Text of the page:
Let’s celebrate the ‘constructive’ workers

Credit:Illustration: Andrew Dyson

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PROTESTS

Let’s celebrate the ‘constructive’ workers

While I have been tempted to feel enraged by the protesters – toxic males, egged on by the far right, who are putting their fellow citizens at risk – I recognise rage is not a very useful emotion during this pandemic. I have decided to celebrate the constructive workers – public health and community workers who are caring for and vaccinating their fellow citizens, and the workers wearing masks all day and getting vaccinated as soon as they can to protect their colleagues, families and wider community. I want to live in a society where we show solidarity with our fellow human beings and try to protect the vulnerable from death and illness.

As a small business owner, I have found this lockdown difficult financially. I have only been able to pay my staff with the assistance of government grants but I do not want us to come out of lockdown until it is safe. I am proud of my staff for getting vaccinated, including two under-40’s who got AstraZeneca at the earliest opportunity rather than wait for Pfizer. Their motivation was not only the fear of getting coronavirus, but the fear of passing it on to others who might get very ill or die. That is constructive.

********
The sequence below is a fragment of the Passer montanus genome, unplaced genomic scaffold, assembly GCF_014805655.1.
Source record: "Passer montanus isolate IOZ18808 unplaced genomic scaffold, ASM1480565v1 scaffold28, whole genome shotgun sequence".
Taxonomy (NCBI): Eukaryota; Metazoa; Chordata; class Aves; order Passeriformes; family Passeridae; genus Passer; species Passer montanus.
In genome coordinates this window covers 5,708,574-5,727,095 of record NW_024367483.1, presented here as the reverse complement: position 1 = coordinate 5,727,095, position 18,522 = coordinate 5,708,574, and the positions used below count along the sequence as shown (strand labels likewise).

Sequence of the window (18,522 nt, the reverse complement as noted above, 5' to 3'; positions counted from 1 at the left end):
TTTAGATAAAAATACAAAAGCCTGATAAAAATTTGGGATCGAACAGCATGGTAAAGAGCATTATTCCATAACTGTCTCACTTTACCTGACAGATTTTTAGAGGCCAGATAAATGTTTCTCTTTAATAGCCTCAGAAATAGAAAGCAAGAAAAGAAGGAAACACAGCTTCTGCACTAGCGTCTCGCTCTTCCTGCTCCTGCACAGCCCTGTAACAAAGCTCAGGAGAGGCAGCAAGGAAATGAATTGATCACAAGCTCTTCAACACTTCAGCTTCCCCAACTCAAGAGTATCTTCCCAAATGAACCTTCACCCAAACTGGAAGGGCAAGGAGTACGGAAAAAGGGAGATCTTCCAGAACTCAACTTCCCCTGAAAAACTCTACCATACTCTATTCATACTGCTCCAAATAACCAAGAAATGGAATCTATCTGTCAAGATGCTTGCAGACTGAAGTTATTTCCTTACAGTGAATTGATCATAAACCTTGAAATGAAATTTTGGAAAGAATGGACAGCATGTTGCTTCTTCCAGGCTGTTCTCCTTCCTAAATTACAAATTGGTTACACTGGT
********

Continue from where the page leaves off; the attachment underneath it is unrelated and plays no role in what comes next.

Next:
Sonya Jeffery, Coburg

Anti-working class are tarnishing a noble ideal

As a former official of the CFMEU and a long-time friend and comrade of the late and great trade unionist John Cummins, I am appalled at the actions of a small minority of union members.

“Cummo” lived and breathed the union movement and he would be disgusted by the attitude of some people who have allowed themselves to be duped by the actions of baseless conspiracy theorists and anti-vaxxers. A very small number of anti-working class members are trying to highjack the union for their own conflicted and dangerous attitudes. “Dare to struggle, dare to win” was the mantra Cummo dedicated his life to but that noble ideal is being tarnished by the actions of a very small few. Sad.